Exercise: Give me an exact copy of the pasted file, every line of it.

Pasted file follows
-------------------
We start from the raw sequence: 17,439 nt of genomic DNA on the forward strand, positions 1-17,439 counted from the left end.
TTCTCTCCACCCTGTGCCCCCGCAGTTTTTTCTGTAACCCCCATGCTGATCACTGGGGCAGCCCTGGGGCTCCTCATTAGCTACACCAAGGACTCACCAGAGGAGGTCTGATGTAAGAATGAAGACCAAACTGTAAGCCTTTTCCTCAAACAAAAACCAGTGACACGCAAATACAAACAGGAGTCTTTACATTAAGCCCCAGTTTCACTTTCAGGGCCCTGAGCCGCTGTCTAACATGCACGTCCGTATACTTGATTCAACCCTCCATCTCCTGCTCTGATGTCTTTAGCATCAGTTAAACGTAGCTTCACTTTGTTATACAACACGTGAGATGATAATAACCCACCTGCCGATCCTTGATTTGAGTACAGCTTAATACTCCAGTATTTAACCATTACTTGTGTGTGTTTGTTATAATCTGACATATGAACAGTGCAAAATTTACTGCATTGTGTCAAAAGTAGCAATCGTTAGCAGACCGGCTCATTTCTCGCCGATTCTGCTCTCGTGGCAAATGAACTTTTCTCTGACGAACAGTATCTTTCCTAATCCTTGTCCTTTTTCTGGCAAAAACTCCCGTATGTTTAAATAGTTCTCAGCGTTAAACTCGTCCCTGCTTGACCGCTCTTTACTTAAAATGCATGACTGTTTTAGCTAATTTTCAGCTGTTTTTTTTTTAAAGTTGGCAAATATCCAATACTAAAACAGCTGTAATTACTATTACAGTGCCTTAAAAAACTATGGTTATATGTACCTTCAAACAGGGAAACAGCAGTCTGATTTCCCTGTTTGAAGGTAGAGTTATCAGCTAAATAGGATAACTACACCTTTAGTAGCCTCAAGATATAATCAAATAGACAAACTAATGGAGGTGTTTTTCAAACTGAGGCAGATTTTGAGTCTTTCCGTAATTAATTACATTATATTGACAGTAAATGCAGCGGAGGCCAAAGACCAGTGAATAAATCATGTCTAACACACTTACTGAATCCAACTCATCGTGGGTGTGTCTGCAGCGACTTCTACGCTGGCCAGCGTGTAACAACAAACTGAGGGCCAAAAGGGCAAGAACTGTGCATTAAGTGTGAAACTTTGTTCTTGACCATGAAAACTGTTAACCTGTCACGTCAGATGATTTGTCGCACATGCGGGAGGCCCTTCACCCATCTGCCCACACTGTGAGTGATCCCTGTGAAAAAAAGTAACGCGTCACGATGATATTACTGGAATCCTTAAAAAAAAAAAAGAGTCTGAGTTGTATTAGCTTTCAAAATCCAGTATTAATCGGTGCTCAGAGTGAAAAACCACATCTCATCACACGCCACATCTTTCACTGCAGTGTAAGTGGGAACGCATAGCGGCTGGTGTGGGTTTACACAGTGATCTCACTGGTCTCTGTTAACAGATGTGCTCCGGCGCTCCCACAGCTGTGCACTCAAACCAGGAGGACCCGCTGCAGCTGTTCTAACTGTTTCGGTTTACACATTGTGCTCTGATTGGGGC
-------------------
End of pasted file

We start from the raw sequence: 17,439 nt of genomic DNA on the forward strand, positions 1-17,439 counted from the left end.
TTCTCTCCACCCTGTGCCCCCGCAGTTTTTTCTGTAACCCCCATGCTGATCACTGGGGCAGCCCTGGGGCTCCTCATTAGCTACACCAAGGACTCACCAGAGGAGGTCTGATGTAAGAATGAAGACCAAACTGTAAGCCTTTTCCTCAAACAAAAACCAGTGACACGCAAATACAAACAGGAGTCTTTACATTAAGCCCCAGTTTCACTTTCAGGGCCCTGAGCCGCTGTCTAACATGCACGTCCGTATACTTGATTCAACCCTCCATCTCCTGCTCTGATGTCTTTAGCATCAGTTAAACGTAGCTTCACTTTGTTATACAACACGTGAGATGATAATAACCCACCTGCCGATCCTTGATTTGAGTACAGCTTAATACTCCAGTATTTAACCATTACTTGTGTGTGTTTGTTATAATCTGACATATGAACAGTGCAAAATTTACTGCATTGTGTCAAAAGTAGCAATCGTTAGCAGACCGGCTCATTTCTCGCCGATTCTGCTCTCGTGGCAAATGAACTTTTCTCTGACGAACAGTATCTTTCCTAATCCTTGTCCTTTTTCTGGCAAAAACTCCCGTATGTTTAAATAGTTCTCAGCGTTAAACTCGTCCCTGCTTGACCGCTCTTTACTTAAAATGCATGACTGTTTTAGCTAATTTTCAGCTGTTTTTTTTTTAAAGTTGGCAAATATCCAATACTAAAACAGCTGTAATTACTATTACAGTGCCTTAAAAAACTATGGTTATATGTACCTTCAAACAGGGAAACAGCAGTCTGATTTCCCTGTTTGAAGGTAGAGTTATCAGCTAAATAGGATAACTACACCTTTAGTAGCCTCAAGATATAATCAAATAGACAAACTAATGGAGGTGTTTTTCAAACTGAGGCAGATTTTGAGTCTTTCCGTAATTAATTACATTATATTGACAGTAAATGCAGCGGAGGCCAAAGACCAGTGAATAAATCATGTCTAACACACTTACTGAATCCAACTCATCGTGGGTGTGTCTGCAGCGACTTCTACGCTGGCCAGCGTGTAACAACAAACTGAGGGCCAAAAGGGCAAGAACTGTGCATTAAGTGTGAAACTTTGTTCTTGACCATGAAAACTGTTAACCTGTCACGTCAGATGATTTGTCGCACATGCGGGAGGCCCTTCACCCATCTGCCCACACTGTGAGTGATCCCTGTGAAAAAAAGTAACGCGTCACGATGATATTACTGGAATCCTTAAAAAAAAAAAAGAGTCTGAGTTGTATTAGCTTTCAAAATCCAGTATTAATCGGTGCTCAGAGTGAAAAACCACATCTCATCACACGCCACATCTTTCACTGCAGTGTAAGTGGGAACGCATAGCGGCTGGTGTGGGTTTACACAGTGATCTCACTGGTCTCTGTTAACAGATGTGCTCCGGCGCTCCCACAGCTGTGCACTCAAACCAGGAGGACCCGCTGCAGCTGTTCTAACTGTTTCGGTTTACACATTGTGCTCTGATTGGGGC